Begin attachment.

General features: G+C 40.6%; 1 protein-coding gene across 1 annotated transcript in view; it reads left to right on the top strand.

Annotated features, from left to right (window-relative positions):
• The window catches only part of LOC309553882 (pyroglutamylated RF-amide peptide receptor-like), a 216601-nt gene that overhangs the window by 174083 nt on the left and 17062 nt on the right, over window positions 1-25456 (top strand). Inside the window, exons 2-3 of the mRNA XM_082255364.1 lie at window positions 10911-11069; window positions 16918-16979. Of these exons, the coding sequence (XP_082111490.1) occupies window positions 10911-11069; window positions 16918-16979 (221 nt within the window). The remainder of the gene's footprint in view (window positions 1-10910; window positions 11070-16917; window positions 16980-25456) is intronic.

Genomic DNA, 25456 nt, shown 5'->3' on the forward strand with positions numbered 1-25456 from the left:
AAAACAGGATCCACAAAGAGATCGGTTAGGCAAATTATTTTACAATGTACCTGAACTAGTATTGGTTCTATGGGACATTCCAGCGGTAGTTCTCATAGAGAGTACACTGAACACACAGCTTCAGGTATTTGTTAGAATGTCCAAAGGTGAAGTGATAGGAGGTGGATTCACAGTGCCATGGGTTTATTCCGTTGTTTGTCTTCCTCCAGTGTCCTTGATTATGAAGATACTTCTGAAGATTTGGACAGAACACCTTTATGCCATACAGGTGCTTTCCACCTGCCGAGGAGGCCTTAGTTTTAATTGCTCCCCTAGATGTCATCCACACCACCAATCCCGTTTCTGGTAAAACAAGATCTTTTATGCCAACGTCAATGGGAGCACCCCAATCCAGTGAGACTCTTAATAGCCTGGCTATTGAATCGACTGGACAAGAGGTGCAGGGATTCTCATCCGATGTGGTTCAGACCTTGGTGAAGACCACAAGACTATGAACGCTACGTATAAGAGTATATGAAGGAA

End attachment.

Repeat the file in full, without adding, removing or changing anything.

General features: G+C 40.6%; 1 protein-coding gene across 1 annotated transcript in view; it reads left to right on the top strand.

Annotated features, from left to right (window-relative positions):
• The window catches only part of LOC309553882 (pyroglutamylated RF-amide peptide receptor-like), a 216601-nt gene that overhangs the window by 174083 nt on the left and 17062 nt on the right, over window positions 1-25456 (top strand). Inside the window, exons 2-3 of the mRNA XM_082255364.1 lie at window positions 10911-11069; window positions 16918-16979. Of these exons, the coding sequence (XP_082111490.1) occupies window positions 10911-11069; window positions 16918-16979 (221 nt within the window). The remainder of the gene's footprint in view (window positions 1-10910; window positions 11070-16917; window positions 16980-25456) is intronic.

Genomic DNA, 25456 nt, shown 5'->3' on the forward strand with positions numbered 1-25456 from the left:
AAAACAGGATCCACAAAGAGATCGGTTAGGCAAATTATTTTACAATGTACCTGAACTAGTATTGGTTCTATGGGACATTCCAGCGGTAGTTCTCATAGAGAGTACACTGAACACACAGCTTCAGGTATTTGTTAGAATGTCCAAAGGTGAAGTGATAGGAGGTGGATTCACAGTGCCATGGGTTTATTCCGTTGTTTGTCTTCCTCCAGTGTCCTTGATTATGAAGATACTTCTGAAGATTTGGACAGAACACCTTTATGCCATACAGGTGCTTTCCACCTGCCGAGGAGGCCTTAGTTTTAATTGCTCCCCTAGATGTCATCCACACCACCAATCCCGTTTCTGGTAAAACAAGATCTTTTATGCCAACGTCAATGGGAGCACCCCAATCCAGTGAGACTCTTAATAGCCTGGCTATTGAATCGACTGGACAAGAGGTGCAGGGATTCTCATCCGATGTGGTTCAGACCTTGGTGAAGACCACAAGACTATGAACGCTACGTATAAGAGTATATGAAGGAA